Political Turmoil in Germany 1929 - 1932

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Political Turmoil 1929 ­ 1923
Politics in Weimar (Post Wall Street Crash)
Key Questions:
Why did parliamentary government reach crisis point and eventually collapse in Germany
between 1930-1933?
How have historians explained the post 1930 Nazi electoral breakthrough?
What myriad of factors caused Hitler's appointment as Chancellor in January 1933 and which
was the most important of these?
The Young Plan 1929
The reparations set in January 1921 by an Inter-Allied Reparations Commission at
269 billion gold marks (equivalent of 100,000 tonnes of pure gold). This is
equivalent to more than 50% of all the gold ever mined in history. Many
economists at this time including John Maynard Keynes deemed this to be
irrational and excessive.
Was written in 1929 and adopted in 1930.
The Young Plan agreed in 1929 greatly reduced German reparations to a figure 2
billion gold marks/
The `time-frame' for payment of reparations would be extended (paid over next 59
years) the amount to be paid would be reduced (cut from 2,500 million marks a
year as agreed in 1929 to 2,000 million marks a year). Germany saved 1,700
marks between 1929-1932 as a result of this plan.
However, the Young Plan was centered on the issue of reparations which was a
trigger for the Right Wing as reparations were being part as a result of Article 231,
which angered many Germans.
This is acted as propaganda for the Right Wing parties and instituted the blame for
the `November Criminals'. A number of Right Wing parties decided to oppose the
Young Plan on the basis that reparations should not be paid as the War Guilt
placed on Germany was a `lie'. This helped for the rejuvenation of the Nazi party.
Opposition to the Young Plan/'National Opposition'
The right wing opposition to the Young Plan was led by Alfred Hugenberg who was
a media tycoon, who used all his resources to spread the message against the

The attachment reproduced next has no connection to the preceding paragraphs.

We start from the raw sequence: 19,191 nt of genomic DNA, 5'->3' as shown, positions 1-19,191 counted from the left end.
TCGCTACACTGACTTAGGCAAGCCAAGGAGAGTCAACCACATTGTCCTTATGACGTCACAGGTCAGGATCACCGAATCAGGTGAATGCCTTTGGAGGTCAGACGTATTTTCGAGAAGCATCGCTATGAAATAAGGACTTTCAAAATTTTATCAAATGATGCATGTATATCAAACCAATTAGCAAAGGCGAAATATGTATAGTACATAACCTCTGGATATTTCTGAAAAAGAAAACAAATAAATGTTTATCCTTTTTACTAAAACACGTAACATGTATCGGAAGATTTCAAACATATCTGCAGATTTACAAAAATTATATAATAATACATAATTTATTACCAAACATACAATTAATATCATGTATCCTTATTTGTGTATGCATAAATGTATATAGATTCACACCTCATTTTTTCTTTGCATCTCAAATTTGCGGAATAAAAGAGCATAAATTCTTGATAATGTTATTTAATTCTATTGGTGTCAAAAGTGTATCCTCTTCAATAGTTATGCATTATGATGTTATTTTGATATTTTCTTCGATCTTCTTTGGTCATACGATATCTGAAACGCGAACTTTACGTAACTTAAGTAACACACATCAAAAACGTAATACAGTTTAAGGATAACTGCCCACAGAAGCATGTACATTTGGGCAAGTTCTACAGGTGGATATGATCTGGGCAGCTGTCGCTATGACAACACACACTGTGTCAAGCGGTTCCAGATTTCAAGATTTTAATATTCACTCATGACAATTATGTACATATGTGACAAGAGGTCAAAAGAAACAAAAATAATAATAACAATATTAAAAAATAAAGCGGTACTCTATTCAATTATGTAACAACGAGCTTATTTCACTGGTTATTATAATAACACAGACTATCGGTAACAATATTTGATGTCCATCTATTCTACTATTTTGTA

Weimar Government.
He had backing from much of the Right Wing fractions including the NSDAP and
This `National Opposition' did not prove successful and the Young Plan was
approved by the Reichstag in March 1930. It served to rejuvenate Right Wing
tendencies at a time when democracy was fragile.
The Right Wing had previously been fractured and divided. We know this was the
reaction for many unsuccessful Putsches (Munich Putsch and Kapp Putsch).
However this `National Opposition' to the Young Plan unified Right Wing opponents
which was a dangerous development for the NSDAP.

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It also had a positive impact on the Rise of the Nazi Party, giving Hitler the publicity
he needed and established him as a potential leader of a Unified Right.
This also enabled the Nazis to campaign on a National Level, beyond the remit of
Muller's `Grand Coalition'
Stresemann arranged a `Great Coalition' in 1923 and it consisted of the 4 main
prodemocracy parties within the Reichstag: the SPD, the Centre Part, the
DDP and the DVP (German People's Party Stresemann led this party).…read more

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Speech of German Chancellor Von Papen to the Lausanne Conference (16th June ­ 9th July
Blamed the `Welfare State' for the
economic crisis.
Brüning as Chancellor 1930 ­ 1932
Heinrich Brüning had been appointed as Chancellor by President von
Hindenburg after the collapse of Hermann Müller's coalition government/'Grand
Coalition' but did NOT have the majority of the Reichstag.
Brüning was popular with the Conservative Nationalists who believed he was a
strong leader who could offer firm relationship.…read more

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However, post1934 correspondence and memoirs frequently contradict reliable accounts of the period, and some
that Brüning's memory played him false on numerous occasions.
Views on Brüning as Chancellor 1929-1932
Few figures of the Weimar Republic's troubled last years have received more historical
attention or generated more controversy than Heinrich Brüning, who served as Germany's
chancellor during the crisis period 1930-1932.…read more


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